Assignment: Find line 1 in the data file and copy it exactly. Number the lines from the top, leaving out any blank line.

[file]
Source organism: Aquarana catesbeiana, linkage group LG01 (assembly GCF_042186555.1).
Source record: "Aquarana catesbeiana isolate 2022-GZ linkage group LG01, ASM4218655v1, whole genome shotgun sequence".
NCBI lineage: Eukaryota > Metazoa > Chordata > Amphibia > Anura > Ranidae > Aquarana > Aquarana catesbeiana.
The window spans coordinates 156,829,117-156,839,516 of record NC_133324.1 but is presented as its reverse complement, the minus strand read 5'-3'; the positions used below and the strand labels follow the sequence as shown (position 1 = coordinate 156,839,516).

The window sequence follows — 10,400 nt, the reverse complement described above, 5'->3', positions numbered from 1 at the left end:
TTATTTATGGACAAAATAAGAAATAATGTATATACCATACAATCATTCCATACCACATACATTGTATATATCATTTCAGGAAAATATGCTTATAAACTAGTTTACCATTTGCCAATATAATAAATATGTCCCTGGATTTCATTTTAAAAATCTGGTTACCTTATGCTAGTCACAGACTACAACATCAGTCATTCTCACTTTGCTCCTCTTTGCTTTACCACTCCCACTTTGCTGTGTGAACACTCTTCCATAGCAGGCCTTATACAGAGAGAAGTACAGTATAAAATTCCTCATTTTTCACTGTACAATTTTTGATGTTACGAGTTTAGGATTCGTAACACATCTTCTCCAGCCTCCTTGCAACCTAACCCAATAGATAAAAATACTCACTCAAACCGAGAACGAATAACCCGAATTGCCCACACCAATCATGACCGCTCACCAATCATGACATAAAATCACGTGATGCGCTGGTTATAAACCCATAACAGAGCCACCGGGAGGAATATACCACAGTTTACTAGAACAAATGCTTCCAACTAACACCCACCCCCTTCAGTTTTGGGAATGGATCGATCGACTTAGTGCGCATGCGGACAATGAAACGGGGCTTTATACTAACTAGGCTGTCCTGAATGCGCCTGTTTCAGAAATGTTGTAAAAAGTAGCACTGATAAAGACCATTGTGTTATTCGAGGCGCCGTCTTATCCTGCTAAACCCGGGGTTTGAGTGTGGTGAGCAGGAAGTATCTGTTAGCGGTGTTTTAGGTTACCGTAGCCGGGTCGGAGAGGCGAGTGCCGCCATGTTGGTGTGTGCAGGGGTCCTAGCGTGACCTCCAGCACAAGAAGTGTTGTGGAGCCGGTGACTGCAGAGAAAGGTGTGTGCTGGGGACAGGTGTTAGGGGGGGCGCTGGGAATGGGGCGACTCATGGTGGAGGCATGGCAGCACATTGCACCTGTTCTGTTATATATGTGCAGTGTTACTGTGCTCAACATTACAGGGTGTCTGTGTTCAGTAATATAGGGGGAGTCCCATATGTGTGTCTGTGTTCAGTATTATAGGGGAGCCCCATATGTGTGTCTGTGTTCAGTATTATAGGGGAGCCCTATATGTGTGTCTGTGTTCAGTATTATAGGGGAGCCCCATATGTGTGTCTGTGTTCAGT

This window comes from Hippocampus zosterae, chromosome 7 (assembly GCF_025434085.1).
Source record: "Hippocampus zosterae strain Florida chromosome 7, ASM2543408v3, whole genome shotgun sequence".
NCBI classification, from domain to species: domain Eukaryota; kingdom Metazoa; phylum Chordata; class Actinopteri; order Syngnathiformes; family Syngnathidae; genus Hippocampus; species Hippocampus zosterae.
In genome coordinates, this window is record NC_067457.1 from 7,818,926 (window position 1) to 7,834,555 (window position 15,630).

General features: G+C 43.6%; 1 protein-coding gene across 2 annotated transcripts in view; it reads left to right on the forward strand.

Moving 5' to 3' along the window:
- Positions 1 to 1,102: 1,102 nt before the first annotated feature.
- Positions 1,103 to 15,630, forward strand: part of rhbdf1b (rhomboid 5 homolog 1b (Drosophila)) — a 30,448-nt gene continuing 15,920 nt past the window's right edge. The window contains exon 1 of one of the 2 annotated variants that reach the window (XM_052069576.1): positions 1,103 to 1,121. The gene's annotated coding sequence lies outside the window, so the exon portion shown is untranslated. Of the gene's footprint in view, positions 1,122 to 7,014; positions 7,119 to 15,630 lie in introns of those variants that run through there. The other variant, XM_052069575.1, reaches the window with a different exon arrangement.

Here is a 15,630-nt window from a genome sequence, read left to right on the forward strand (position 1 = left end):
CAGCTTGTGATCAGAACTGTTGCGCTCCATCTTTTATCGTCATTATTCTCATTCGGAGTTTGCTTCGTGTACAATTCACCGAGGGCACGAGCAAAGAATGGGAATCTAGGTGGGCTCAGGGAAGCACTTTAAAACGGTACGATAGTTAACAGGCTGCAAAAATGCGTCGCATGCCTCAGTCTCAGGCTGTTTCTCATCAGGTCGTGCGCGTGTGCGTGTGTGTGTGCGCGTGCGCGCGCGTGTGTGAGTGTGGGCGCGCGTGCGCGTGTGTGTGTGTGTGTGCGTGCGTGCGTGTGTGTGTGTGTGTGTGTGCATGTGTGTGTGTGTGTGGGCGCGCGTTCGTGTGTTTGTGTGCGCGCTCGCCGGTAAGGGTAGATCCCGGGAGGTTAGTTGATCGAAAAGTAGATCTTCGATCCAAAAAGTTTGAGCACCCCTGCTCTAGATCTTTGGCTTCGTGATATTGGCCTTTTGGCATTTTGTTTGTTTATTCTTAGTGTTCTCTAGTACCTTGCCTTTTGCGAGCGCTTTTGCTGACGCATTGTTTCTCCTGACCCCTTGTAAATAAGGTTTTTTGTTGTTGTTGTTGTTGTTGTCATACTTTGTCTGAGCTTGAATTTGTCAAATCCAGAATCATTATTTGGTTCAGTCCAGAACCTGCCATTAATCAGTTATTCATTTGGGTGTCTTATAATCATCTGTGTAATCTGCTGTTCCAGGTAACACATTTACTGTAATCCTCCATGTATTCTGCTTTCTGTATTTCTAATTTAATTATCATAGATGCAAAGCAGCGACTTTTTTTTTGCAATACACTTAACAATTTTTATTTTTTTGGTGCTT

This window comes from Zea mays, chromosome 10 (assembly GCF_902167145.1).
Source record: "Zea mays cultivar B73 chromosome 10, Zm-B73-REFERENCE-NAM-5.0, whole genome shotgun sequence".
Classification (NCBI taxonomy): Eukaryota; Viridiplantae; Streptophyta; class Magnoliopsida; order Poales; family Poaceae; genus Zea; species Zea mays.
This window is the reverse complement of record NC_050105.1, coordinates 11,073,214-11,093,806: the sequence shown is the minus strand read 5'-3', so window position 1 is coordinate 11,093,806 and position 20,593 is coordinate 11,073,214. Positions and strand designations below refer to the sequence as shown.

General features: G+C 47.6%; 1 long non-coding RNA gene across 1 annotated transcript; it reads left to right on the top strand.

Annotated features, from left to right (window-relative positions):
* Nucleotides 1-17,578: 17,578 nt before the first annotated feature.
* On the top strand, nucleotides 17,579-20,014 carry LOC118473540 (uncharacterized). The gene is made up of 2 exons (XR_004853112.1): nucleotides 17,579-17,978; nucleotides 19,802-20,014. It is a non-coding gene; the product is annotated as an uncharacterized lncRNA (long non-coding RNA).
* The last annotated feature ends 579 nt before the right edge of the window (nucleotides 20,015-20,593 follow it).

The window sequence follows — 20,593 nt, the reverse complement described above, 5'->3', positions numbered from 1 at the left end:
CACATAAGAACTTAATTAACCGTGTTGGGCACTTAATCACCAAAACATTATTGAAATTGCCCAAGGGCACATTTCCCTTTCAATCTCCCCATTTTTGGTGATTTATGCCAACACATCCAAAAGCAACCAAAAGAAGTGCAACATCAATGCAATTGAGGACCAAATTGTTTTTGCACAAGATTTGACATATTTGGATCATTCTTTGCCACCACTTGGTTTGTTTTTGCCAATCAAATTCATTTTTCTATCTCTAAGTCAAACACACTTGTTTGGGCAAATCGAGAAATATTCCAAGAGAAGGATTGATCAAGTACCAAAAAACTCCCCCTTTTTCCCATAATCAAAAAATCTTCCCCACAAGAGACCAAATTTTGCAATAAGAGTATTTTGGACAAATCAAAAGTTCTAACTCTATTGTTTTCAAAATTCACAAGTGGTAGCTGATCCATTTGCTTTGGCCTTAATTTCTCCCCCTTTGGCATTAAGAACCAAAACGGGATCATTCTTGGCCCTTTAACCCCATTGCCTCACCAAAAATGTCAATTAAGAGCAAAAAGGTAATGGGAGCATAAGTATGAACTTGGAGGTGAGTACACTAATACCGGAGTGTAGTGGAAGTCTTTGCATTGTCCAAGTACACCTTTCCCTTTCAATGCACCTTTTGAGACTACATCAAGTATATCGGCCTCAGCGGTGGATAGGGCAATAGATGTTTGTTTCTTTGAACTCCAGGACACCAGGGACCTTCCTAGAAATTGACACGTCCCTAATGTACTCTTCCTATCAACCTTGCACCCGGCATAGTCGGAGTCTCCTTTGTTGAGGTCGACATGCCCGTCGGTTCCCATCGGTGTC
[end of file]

Source organism: Aquarana catesbeiana, linkage group LG01 (assembly GCF_042186555.1).